Nana Jessie (1876)
Got up medium. Dressed. Pop went to Biscayne. We stayed home. Came back. Helped with fire. Nothing much happened. We ate and rested. Louis, Whiskey and Devil were fighting Bobby. We fed and groomed him. He stayed on our roof. Pops got a ??? Then Mr. W- came; mom dealt with him "properly." He lost his eye in court on Friday (Pops went to court.) Ate supper. Put on pj's after showering. A good day. Thank you Mr. O, thank You.
Again, I didn't write down the food we ate that day. I didn't write down the food we ate for the next 11 days, but then I start again, with no explanation. But I did my weekly summary:
Marvelous. In court on Friday, at first (Pops said) the judge thought Pops was Mr. W--. Mr. O took care of Papa. I thank Him.
Today is the 131st anniversary of the birth of Poppy's Grandmother. She is the reason we kept track of who we are. When Poppy was a little boy, she told Poppy repeatedly the story of his family, with such accurate detail that when I went and Googled the street she grew up on in Savannah, Georgia, everything she described was exactly the way I found it. My friend LilacBlue went to Savannah, and could even find the street. It's ironic, because that side of the family contains no known stories of Native blood; they were "Mulattoes" in the strictest sense of the word. But because Nana Jessie was so precise, and my mother's family was so vague, it challenged me to seek answers about my mother, using the tools I had learned about to verify Nana Jessie's facts.
So. Louis, Whiskey, Devil and Bobby were the dogs from the yard across the street. There was also Rex, the world's ugliest dog but for some reason he wasn't involved. I don't know why the dogs all turned on Bobby that day; we heard this huge doggie commotion and ran outside. We probably separated them by throwing buckets of water at them. Bobby was all black; he looked like a Lab. He was a really sweet dog. So he spent time with us that day, being fed and groomed, then I think Speedy came and got him later and took him back across the street.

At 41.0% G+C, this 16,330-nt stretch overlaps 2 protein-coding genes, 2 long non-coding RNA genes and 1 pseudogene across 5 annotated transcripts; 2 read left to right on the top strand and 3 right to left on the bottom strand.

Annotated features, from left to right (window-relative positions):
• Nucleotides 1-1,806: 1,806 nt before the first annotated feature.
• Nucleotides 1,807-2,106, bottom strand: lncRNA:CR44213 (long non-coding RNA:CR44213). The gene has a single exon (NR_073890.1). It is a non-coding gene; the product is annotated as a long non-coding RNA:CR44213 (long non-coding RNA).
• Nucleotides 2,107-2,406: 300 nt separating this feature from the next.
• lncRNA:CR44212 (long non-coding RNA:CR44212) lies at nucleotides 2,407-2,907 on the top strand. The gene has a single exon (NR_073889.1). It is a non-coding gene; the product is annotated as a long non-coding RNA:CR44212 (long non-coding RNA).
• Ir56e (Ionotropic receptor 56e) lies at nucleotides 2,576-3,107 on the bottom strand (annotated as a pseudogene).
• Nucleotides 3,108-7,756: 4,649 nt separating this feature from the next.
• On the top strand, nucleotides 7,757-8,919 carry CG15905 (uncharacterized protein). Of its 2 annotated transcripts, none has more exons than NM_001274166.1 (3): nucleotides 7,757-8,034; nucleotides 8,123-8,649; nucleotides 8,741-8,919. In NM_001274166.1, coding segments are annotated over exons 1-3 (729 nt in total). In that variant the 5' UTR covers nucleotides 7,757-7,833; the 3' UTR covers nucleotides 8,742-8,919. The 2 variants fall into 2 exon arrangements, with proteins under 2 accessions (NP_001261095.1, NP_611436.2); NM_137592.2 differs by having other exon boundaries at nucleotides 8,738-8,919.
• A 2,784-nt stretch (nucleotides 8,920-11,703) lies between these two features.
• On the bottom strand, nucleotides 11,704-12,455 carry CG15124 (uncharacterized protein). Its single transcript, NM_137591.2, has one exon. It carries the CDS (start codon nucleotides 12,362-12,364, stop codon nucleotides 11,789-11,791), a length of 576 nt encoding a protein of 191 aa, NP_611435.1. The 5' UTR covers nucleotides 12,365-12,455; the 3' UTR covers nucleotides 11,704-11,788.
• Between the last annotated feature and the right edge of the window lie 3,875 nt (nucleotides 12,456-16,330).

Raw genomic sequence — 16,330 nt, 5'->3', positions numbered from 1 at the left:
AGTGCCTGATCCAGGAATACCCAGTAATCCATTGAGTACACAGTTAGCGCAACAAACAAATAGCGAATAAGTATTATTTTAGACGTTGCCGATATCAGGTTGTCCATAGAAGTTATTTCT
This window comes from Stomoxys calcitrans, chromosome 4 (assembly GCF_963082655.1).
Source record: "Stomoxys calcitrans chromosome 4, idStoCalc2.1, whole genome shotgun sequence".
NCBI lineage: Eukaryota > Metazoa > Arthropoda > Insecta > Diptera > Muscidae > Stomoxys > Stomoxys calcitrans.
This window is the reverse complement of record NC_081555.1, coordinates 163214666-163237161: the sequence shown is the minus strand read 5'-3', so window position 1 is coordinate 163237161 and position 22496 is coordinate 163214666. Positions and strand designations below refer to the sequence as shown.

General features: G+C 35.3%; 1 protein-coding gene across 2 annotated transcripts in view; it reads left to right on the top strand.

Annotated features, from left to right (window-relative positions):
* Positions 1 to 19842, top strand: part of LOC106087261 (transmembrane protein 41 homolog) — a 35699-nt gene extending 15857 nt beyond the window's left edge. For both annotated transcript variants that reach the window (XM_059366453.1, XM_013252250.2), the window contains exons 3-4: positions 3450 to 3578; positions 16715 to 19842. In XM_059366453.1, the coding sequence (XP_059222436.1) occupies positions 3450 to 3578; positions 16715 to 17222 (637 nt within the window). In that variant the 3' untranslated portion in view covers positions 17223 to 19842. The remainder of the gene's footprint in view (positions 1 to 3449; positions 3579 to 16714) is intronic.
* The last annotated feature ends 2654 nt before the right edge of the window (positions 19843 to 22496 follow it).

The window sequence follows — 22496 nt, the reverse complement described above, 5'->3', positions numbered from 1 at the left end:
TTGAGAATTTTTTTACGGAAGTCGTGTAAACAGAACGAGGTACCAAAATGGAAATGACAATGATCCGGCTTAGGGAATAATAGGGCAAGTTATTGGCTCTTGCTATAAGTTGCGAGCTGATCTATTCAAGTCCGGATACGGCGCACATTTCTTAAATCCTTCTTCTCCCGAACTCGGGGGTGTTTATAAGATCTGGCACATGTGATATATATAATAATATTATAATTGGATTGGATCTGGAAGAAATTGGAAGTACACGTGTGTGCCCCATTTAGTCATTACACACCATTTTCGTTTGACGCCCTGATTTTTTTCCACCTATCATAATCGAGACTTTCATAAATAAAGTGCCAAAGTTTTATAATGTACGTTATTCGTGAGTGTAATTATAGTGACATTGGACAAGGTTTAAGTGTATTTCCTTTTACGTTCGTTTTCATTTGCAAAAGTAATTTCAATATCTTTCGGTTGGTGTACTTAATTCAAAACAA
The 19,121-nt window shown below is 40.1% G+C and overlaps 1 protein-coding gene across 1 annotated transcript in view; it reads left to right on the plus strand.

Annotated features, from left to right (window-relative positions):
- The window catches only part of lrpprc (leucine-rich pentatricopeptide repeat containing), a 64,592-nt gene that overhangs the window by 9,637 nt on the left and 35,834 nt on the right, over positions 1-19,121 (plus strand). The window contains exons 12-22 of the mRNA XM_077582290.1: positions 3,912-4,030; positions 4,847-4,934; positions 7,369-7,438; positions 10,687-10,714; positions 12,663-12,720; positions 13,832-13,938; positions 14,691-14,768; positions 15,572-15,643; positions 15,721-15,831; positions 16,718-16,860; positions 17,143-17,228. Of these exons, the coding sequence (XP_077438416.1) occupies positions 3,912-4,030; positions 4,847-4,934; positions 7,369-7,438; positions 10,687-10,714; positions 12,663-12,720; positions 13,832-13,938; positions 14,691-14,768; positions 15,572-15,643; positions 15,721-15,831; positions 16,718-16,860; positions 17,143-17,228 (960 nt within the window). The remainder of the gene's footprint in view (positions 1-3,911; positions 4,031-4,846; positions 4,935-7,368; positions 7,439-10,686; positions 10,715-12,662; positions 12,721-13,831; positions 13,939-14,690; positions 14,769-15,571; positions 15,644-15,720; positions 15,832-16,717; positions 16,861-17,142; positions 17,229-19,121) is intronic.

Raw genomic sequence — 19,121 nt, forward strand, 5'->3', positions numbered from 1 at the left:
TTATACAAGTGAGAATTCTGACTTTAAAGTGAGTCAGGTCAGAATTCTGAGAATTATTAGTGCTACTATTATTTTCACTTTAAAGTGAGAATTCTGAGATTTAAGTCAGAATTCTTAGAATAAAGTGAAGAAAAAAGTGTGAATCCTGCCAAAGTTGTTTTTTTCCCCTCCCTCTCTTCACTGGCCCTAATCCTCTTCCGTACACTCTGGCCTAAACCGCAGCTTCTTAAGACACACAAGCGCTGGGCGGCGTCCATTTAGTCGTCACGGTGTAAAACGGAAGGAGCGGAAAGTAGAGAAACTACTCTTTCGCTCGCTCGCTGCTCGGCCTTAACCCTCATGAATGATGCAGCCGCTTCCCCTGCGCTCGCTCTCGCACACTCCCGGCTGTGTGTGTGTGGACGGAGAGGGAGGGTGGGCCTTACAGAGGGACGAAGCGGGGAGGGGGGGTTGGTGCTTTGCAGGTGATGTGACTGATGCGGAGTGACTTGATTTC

And Mr. W-. He was the landlady's son. He was a disc jockey on the radio but I think at the time he was cracking up a little. When we first moved into the house he lived down the road with a pregnant girlfriend. It was the first time, for some reason, it dawned on me that you could have babies and not be married. It's not that I didn't know plenty of women in Jamaica who weren't married and had babies, because I did. But somehow, at 10 or 11, it clicked. My mom always used to say "when you grow up and get married" so often that it was all one word to me. Funny that I grew up and got married... then got unmarried and then had a baby. So much for trying to brainwash your kid. In any event, by the time of this entry, the pregnant girlfriend didn't live there anymore, and Mr. W.- was looking kind of shabby and unkempt. Obviously by now we must have owed some serious back rent, which is why the W's would have taken Poppy to Tenant's court.
Anyway. I'm almost 99% certain that this particular day was the day I looked up the slight hill on the south side of the house, and saw Mr. W- sitting on the curb sharpening a machete. I ran and told the parents about it, and Sis and I hid under the front living room window watching Mr. W- make his way down the short block to our street, and knock on the gate with a stone. (This is what most Jamaicans did, instead of here in America where you go up and knock on the door or ring the doorbell. Most Jamaicans had several mangy "yard dogs" who's job it was to keep people from coming in the gate, and most Jamaican yard dogs were very effective at their jobs).
At that time, my mother had long hair, and I remember that this day she had it in the two braids she often wore, and a sort of prairie type skirt. She stuck a kitchen knife in her waist at her back, and went out front to talk to him. Don't know what she said, but he went away and I remember being in awe of her calmness and bravery, and I remember knowing at that moment that she was Indian. She always used to say to the Jamaicans (who only knew about Native Americans from the John Wayne westerns that made it to TV, or Tonto from the Lone Ranger) that she was Apache and we'd giggle about it. But that day her quiet fierceness made a huge impression on me. Particularly since BigBear is not the silent type....
From memory, I've drawn a quick diagram of the house we lived in, and the surrounding area. I'm a little confused about some details... like I don't remember the bathroom *at all* and I think Poppy had another little bathroom somewhere between his "office" and the kitchen. Also, I can't really remember how the back bedroom opened up onto the little veranda out in the back of the house.
But I do remember what the surrounding area was like...